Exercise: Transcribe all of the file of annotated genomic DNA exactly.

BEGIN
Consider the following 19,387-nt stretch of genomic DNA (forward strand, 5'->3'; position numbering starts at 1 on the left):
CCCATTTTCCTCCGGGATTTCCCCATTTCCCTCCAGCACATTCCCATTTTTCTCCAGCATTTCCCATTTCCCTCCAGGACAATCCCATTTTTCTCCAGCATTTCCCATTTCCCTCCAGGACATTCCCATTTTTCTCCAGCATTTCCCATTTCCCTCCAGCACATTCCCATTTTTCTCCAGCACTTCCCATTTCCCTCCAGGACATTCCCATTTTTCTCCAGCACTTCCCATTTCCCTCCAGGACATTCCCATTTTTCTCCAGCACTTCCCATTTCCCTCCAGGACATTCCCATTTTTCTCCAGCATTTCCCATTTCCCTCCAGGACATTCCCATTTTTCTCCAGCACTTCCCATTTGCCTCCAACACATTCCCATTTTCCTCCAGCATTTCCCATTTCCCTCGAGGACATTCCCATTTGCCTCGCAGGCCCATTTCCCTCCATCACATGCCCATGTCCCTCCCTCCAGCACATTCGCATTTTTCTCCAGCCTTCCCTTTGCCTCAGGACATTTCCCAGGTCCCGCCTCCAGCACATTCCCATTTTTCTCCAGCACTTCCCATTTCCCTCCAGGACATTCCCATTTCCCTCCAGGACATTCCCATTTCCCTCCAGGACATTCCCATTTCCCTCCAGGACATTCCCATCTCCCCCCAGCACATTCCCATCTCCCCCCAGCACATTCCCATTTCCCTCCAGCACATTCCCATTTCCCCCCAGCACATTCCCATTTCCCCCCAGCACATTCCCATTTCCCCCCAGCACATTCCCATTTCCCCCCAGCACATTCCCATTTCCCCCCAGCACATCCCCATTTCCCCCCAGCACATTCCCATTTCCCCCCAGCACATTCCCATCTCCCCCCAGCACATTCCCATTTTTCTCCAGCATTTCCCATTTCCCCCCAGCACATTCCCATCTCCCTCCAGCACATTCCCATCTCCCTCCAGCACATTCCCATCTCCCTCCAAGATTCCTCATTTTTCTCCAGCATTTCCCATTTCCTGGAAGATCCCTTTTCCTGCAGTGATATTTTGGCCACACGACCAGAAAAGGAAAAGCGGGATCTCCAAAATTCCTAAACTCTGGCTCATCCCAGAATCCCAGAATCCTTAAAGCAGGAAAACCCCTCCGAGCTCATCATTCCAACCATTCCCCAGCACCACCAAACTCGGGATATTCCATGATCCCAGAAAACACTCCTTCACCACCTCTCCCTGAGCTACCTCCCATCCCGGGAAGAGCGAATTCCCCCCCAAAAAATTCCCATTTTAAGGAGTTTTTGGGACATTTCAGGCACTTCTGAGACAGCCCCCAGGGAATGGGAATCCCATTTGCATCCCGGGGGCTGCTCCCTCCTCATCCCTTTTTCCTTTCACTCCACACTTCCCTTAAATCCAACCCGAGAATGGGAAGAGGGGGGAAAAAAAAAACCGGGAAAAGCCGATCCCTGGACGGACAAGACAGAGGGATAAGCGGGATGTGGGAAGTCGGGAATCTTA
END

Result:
Consider the following 19,387-nt stretch of genomic DNA (forward strand, 5'->3'; position numbering starts at 1 on the left):
CCCATTTTCCTCCGGGATTTCCCCATTTCCCTCCAGCACATTCCCATTTTTCTCCAGCATTTCCCATTTCCCTCCAGGACAATCCCATTTTTCTCCAGCATTTCCCATTTCCCTCCAGGACATTCCCATTTTTCTCCAGCATTTCCCATTTCCCTCCAGCACATTCCCATTTTTCTCCAGCACTTCCCATTTCCCTCCAGGACATTCCCATTTTTCTCCAGCACTTCCCATTTCCCTCCAGGACATTCCCATTTTTCTCCAGCACTTCCCATTTCCCTCCAGGACATTCCCATTTTTCTCCAGCATTTCCCATTTCCCTCCAGGACATTCCCATTTTTCTCCAGCACTTCCCATTTGCCTCCAACACATTCCCATTTTCCTCCAGCATTTCCCATTTCCCTCGAGGACATTCCCATTTGCCTCGCAGGCCCATTTCCCTCCATCACATGCCCATGTCCCTCCCTCCAGCACATTCGCATTTTTCTCCAGCCTTCCCTTTGCCTCAGGACATTTCCCAGGTCCCGCCTCCAGCACATTCCCATTTTTCTCCAGCACTTCCCATTTCCCTCCAGGACATTCCCATTTCCCTCCAGGACATTCCCATTTCCCTCCAGGACATTCCCATTTCCCTCCAGGACATTCCCATCTCCCCCCAGCACATTCCCATCTCCCCCCAGCACATTCCCATTTCCCTCCAGCACATTCCCATTTCCCCCCAGCACATTCCCATTTCCCCCCAGCACATTCCCATTTCCCCCCAGCACATTCCCATTTCCCCCCAGCACATTCCCATTTCCCCCCAGCACATCCCCATTTCCCCCCAGCACATTCCCATTTCCCCCCAGCACATTCCCATCTCCCCCCAGCACATTCCCATTTTTCTCCAGCATTTCCCATTTCCCCCCAGCACATTCCCATCTCCCTCCAGCACATTCCCATCTCCCTCCAGCACATTCCCATCTCCCTCCAAGATTCCTCATTTTTCTCCAGCATTTCCCATTTCCTGGAAGATCCCTTTTCCTGCAGTGATATTTTGGCCACACGACCAGAAAAGGAAAAGCGGGATCTCCAAAATTCCTAAACTCTGGCTCATCCCAGAATCCCAGAATCCTTAAAGCAGGAAAACCCCTCCGAGCTCATCATTCCAACCATTCCCCAGCACCACCAAACTCGGGATATTCCATGATCCCAGAAAACACTCCTTCACCACCTCTCCCTGAGCTACCTCCCATCCCGGGAAGAGCGAATTCCCCCCCAAAAAATTCCCATTTTAAGGAGTTTTTGGGACATTTCAGGCACTTCTGAGACAGCCCCCAGGGAATGGGAATCCCATTTGCATCCCGGGGGCTGCTCCCTCCTCATCCCTTTTTCCTTTCACTCCACACTTCCCTTAAATCCAACCCGAGAATGGGAAGAGGGGGGAAAAAAAAAACCGGGAAAAGCCGATCCCTGGACGGACAAGACAGAGGGATAAGCGGGATGTGGGAAGTCGGGAATCTTA